OF all the scandals which have undermined rugby’s dubious claim to some sort of moral superiority over other sports, none quite match the scope, depth and fundamental injustice of the treatment of Pacific Islands rugby by the game’s local and global administrators.
Forget about ‘granny-gate’, ‘blood-gate’ and even Israel Folou’s homophobia – the convenient soft-soaping of negligence and corruption inside the Fijian, Samoan and Tongan rugby unions, and the systematic exploitation of those countries by the international rugby establishment, blows everything else out of the water.
Daniel Leo played 39 times for Samoa after his debut in 2005 until his international career was brought to an abrupt end almost a decade later, immediately after he took a leading role in a players’ revolt against their governing union over a number of issues such as the misuse of funds, the lack of support for players, and the blacklisting of individuals who had been deemed problematic. That situation escalated into the team threatening to boycott their multimillion-pound spinning (for the home union) match against England at Twickenham in November 2014, and although they were eventually talked – some might say bullied – back from the ledge, Leo was never selected for his country again.
But he didn’t go away. Instead he helped set up ‘Pacific Rugby Players Welfare’ in 2016 to support the hundreds of Pacific Islands rugby players living and plying their trade across the globe, and has spent much of the last four years campaigning, lobbying, tweeting and doing anything else he can think of to improve the lives of all players who come under his organisation’s remit.
“I was dropped from our national team for exposing corruption within our union,” he explains in the opening scenes of the recently released ‘Oceans Apart: Greed, Betrayal and Pacific Island Rugby’, an hour-long documentary which was four years in the making and throws an unforgiving light on the various means by which the world’s most productive rugby heartland is being used and abused.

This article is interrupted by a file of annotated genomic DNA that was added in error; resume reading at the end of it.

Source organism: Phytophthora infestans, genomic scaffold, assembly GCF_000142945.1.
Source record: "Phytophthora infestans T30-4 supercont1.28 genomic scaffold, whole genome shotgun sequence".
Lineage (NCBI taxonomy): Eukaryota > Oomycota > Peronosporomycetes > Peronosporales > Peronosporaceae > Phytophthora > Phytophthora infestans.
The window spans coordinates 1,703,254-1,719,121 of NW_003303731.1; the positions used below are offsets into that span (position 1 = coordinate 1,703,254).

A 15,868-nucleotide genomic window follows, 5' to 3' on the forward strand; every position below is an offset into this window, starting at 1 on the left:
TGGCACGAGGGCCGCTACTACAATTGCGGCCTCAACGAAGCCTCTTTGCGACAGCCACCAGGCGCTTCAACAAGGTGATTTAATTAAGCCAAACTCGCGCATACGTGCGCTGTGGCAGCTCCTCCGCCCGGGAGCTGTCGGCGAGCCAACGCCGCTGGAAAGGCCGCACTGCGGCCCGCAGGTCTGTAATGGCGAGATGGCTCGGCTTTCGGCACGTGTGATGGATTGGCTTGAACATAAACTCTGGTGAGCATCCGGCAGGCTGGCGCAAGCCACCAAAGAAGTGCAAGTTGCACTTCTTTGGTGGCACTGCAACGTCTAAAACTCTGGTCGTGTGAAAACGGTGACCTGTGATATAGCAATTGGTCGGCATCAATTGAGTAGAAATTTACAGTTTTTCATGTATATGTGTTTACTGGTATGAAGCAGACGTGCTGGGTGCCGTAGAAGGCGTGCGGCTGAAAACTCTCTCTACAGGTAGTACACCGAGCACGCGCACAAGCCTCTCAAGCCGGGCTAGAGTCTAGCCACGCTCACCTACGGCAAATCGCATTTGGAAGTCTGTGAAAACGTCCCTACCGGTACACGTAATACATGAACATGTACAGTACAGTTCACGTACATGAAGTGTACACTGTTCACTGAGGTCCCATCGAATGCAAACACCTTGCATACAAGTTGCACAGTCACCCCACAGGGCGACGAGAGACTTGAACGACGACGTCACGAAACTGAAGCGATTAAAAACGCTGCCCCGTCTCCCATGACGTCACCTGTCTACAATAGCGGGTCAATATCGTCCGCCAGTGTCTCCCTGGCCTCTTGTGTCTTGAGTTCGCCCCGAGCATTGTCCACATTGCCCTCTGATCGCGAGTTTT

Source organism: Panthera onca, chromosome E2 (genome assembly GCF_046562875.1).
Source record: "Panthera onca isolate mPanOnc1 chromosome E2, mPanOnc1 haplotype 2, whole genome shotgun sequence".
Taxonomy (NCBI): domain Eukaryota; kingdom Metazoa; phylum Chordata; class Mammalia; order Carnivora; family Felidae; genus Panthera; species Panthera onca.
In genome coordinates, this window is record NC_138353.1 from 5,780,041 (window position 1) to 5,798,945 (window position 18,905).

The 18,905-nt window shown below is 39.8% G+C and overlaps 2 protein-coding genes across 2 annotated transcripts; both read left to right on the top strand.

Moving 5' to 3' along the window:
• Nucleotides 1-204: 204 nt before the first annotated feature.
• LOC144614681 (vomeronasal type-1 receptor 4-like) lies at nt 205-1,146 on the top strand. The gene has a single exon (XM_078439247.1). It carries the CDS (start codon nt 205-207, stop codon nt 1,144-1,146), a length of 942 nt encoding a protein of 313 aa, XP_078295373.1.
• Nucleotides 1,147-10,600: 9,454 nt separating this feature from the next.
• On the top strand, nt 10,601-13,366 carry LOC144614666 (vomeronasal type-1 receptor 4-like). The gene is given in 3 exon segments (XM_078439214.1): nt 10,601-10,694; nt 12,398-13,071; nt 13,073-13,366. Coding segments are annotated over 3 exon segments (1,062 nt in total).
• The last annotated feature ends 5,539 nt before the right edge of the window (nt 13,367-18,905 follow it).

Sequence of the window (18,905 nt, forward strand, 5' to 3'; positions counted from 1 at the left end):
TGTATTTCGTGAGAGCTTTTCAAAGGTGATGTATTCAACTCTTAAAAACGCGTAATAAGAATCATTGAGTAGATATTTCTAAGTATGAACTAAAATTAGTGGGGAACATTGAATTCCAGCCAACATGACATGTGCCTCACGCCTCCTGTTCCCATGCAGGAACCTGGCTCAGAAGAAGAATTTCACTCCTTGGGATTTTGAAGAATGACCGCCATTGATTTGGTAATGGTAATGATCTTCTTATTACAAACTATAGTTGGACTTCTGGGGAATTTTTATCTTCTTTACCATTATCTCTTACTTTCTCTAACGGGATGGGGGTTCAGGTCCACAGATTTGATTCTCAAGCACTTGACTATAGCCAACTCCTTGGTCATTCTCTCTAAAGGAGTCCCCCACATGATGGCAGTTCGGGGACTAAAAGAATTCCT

“Our chairman, who is also the Prime Minister of our country, along with our senior politicians, had mismanaged hundreds of thousands of pounds, most of which had been raised through public donations. The evidence was ignored by the sport’s governing body, World Rugby. Our national team then fell from seventh in the world to 17th in just three years.”
It is a powerful start to an eye-popping production. Most of the big messages in the documentary have been heard before, but the detail Leo provides through his first-hand experience, his feel for the story, and his success in getting himself and his camera in front of the big players in this tawdry affair, pulls it all together into a compelling narrative which every true rugby fan really should be taking heed of.
He highlights that Fiji, Samoa and Tonga, with a combined population of 1.5million, provide the heritage of more than a quarter of the world’s professional rugby players, including some of the biggest names in the sport.
He explains that Pacific expats send more than £300 million back to their islands every year, and that rugby players alone contribute up to 20 percent of GDP. “In Fiji, where the minimum wage is 10 times lower than their closest neighbours, Australia and New Zealand, rugby has become more than just a game – it’s a lifeline,” surmises Leo.
Some of the key themes are the mistreatment and manipulation of Pacific Island players by their own unions, the toxic combination of criminals and politicians at the top of the Fijian union, and the similar level of dysfunctionality in the Samoan and Tongan unions.
But this is not just an internal issue. There is a clear lack of desire within World Rugby – the global body for the game – to provide leadership in addressing these problems, or to look at ways of levelling a horribly lopsided playing-field between the haves and have-nots when it comes to funding the sport.